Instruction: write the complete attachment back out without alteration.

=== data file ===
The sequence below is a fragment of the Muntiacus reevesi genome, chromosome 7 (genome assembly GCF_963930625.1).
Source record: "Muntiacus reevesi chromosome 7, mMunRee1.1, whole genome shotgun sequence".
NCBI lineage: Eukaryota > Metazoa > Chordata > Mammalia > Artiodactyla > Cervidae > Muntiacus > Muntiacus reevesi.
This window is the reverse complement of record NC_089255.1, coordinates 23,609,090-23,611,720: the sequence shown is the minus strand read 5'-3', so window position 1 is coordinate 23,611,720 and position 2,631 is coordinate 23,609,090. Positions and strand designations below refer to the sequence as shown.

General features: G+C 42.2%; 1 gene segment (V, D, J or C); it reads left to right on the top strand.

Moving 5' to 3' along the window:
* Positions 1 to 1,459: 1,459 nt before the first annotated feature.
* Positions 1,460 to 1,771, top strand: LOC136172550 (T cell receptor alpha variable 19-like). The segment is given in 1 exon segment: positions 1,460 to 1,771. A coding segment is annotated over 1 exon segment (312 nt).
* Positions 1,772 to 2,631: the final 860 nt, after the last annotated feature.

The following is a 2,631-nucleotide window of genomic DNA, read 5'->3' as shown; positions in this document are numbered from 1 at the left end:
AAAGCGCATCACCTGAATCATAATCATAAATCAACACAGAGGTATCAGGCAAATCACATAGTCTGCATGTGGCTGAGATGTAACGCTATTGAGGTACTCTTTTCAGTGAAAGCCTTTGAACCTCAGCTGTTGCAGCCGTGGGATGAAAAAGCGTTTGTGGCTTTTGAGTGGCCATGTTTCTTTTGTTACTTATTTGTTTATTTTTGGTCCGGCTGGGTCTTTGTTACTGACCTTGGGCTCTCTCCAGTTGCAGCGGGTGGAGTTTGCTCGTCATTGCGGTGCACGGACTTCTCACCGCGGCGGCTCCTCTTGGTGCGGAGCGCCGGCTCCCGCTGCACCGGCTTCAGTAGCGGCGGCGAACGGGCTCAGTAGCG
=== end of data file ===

The sequence below is a fragment of the Muntiacus reevesi genome, chromosome 7 (genome assembly GCF_963930625.1).
Source record: "Muntiacus reevesi chromosome 7, mMunRee1.1, whole genome shotgun sequence".
NCBI lineage: Eukaryota > Metazoa > Chordata > Mammalia > Artiodactyla > Cervidae > Muntiacus > Muntiacus reevesi.
This window is the reverse complement of record NC_089255.1, coordinates 23,609,090-23,611,720: the sequence shown is the minus strand read 5'-3', so window position 1 is coordinate 23,611,720 and position 2,631 is coordinate 23,609,090. Positions and strand designations below refer to the sequence as shown.

General features: G+C 42.2%; 1 gene segment (V, D, J or C); it reads left to right on the top strand.

Moving 5' to 3' along the window:
* Positions 1 to 1,459: 1,459 nt before the first annotated feature.
* Positions 1,460 to 1,771, top strand: LOC136172550 (T cell receptor alpha variable 19-like). The segment is given in 1 exon segment: positions 1,460 to 1,771. A coding segment is annotated over 1 exon segment (312 nt).
* Positions 1,772 to 2,631: the final 860 nt, after the last annotated feature.

The following is a 2,631-nucleotide window of genomic DNA, read 5'->3' as shown; positions in this document are numbered from 1 at the left end:
AAAGCGCATCACCTGAATCATAATCATAAATCAACACAGAGGTATCAGGCAAATCACATAGTCTGCATGTGGCTGAGATGTAACGCTATTGAGGTACTCTTTTCAGTGAAAGCCTTTGAACCTCAGCTGTTGCAGCCGTGGGATGAAAAAGCGTTTGTGGCTTTTGAGTGGCCATGTTTCTTTTGTTACTTATTTGTTTATTTTTGGTCCGGCTGGGTCTTTGTTACTGACCTTGGGCTCTCTCCAGTTGCAGCGGGTGGAGTTTGCTCGTCATTGCGGTGCACGGACTTCTCACCGCGGCGGCTCCTCTTGGTGCGGAGCGCCGGCTCCCGCTGCACCGGCTTCAGTAGCGGCGGCGAACGGGCTCAGTAGCG